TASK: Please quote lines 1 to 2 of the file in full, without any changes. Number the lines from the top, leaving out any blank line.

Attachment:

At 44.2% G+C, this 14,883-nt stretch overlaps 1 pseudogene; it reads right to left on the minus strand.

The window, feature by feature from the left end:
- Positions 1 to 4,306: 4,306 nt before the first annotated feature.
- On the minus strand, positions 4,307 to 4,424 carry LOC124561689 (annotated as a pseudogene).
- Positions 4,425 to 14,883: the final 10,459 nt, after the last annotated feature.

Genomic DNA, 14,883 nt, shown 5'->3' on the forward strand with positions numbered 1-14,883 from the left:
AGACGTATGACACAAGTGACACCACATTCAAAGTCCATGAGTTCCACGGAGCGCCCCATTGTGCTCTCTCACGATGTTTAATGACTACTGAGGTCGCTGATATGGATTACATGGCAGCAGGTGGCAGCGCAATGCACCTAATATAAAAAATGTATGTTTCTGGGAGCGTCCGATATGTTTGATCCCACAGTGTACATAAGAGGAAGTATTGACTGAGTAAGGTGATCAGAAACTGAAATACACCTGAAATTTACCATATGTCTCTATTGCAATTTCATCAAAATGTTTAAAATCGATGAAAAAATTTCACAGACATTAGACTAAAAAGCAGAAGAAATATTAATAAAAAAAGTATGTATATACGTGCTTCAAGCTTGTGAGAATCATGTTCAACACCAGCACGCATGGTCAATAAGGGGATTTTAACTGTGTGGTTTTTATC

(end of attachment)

At 44.2% G+C, this 14,883-nt stretch overlaps 1 pseudogene; it reads right to left on the minus strand.

The window, feature by feature from the left end: